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Shock-induced interfacial instabilities of granular media

Published online by Cambridge University Press:  11 November 2021

Jiarui Li
Affiliation:
State Key Laboratory of Explosive Science and Technology, Explosion Protection and Emergency Disposal Technology Engineering Research Center of the Ministry of Education, Beijing Institute of Technology, Beijing 100081, China
Kun Xue*
Affiliation:
State Key Laboratory of Explosive Science and Technology, Explosion Protection and Emergency Disposal Technology Engineering Research Center of the Ministry of Education, Beijing Institute of Technology, Beijing 100081, China
Junsheng Zeng
Affiliation:
Intelligent Energy Lab, Frontier Research Center, Peng Cheng Laboratory, Shenzhen 518000, China
Baolin Tian
Affiliation:
Institute of Applied Physics and Computational Mathematics, Beijing 1000871, China
Xiaohu Guo
Affiliation:
Daresbury Laboratory, Warrington WA4 4AD, UK
*
 Email address for correspondence: xuekun@bit.edu.cn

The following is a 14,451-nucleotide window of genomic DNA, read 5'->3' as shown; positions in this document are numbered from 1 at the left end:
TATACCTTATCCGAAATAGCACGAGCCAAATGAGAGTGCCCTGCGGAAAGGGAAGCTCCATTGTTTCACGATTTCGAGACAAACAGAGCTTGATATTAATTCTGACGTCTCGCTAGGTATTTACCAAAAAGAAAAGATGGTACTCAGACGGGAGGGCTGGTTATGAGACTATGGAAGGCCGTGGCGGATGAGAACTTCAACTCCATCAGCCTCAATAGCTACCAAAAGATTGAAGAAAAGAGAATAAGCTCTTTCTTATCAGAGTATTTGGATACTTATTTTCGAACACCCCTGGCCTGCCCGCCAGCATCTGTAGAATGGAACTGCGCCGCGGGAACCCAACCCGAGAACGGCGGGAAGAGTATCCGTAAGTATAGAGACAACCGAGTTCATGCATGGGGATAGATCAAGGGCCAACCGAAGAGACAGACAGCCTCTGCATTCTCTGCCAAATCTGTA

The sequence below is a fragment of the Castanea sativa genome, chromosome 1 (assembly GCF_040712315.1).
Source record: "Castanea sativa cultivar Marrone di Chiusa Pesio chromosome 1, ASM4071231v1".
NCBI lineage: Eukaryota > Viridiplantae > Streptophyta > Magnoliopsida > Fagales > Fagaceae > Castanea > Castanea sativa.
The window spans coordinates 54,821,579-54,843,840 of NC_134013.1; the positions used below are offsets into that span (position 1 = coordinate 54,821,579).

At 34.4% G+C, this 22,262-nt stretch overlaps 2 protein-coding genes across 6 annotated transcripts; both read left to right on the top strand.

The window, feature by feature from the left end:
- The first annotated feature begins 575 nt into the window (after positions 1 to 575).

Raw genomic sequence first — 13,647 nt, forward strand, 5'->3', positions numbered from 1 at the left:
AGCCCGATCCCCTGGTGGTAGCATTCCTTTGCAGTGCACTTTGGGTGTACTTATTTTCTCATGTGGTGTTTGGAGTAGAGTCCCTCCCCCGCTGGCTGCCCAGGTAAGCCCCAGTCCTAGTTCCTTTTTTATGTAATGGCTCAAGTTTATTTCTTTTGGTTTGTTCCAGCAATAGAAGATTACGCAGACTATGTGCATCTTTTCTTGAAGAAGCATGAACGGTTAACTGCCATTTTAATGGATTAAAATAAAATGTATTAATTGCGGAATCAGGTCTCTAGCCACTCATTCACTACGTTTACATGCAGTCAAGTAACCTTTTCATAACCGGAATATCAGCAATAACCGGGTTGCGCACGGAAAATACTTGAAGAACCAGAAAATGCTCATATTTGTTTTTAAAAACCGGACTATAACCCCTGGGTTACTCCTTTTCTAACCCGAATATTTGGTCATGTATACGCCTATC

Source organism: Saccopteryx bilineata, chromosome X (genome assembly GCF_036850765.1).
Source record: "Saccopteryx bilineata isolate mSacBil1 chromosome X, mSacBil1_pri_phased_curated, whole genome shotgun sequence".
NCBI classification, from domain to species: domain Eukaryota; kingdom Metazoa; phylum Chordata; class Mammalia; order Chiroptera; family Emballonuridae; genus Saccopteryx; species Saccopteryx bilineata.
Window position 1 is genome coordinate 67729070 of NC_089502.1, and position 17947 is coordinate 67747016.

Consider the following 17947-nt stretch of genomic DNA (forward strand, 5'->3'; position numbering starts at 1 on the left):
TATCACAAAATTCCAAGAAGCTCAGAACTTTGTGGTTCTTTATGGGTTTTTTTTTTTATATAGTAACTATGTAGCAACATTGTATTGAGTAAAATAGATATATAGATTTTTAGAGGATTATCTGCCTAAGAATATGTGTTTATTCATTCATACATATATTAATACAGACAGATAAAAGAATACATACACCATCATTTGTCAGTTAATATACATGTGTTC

Abstract

This paper investigates the shock-induced instability of the interfaces between gases and dense granular media with finite length via the coarse-grained compressible computational fluid dynamics–discrete parcel method. Despite generating a typical spike-bubble structure reminiscent of the Richtmyer–Meshkov instability (RMI), the shock-driven granular instability (SDGI) is governed by fundamentally different mechanisms. Unlike the RMI arising from baroclinic vorticity deposition on the interface, the SDGI is closely associated with the interfacial and bulk granular dynamics, which evolve with the transient coupling between particles and gases. Consequently, the SDGI follows a growth law distinctly different from that of the RMI, namely a semilinear slow regime followed by an exponentially expedited regime and a quadratic asymptotic regime. We further establish the instability criteria of the SDGI for granular media with infinite and finite lengths, which do not exist in the RMI. A scaling growth law of the SDGI for dense granular media with finite length is derived by normalizing the time with the rarefaction propagation time, which successfully collapses the data from cases with varying shock strength, particle column length and particle volume fraction and ought to hold for granular media with varying particle parameters. The effect of the initial perturbation magnitude can be properly considered in the scaling growth law by incorporating it into the length normalization.

Type
JFM Papers
Copyright
© The Author(s), 2021. Published by Cambridge University Press

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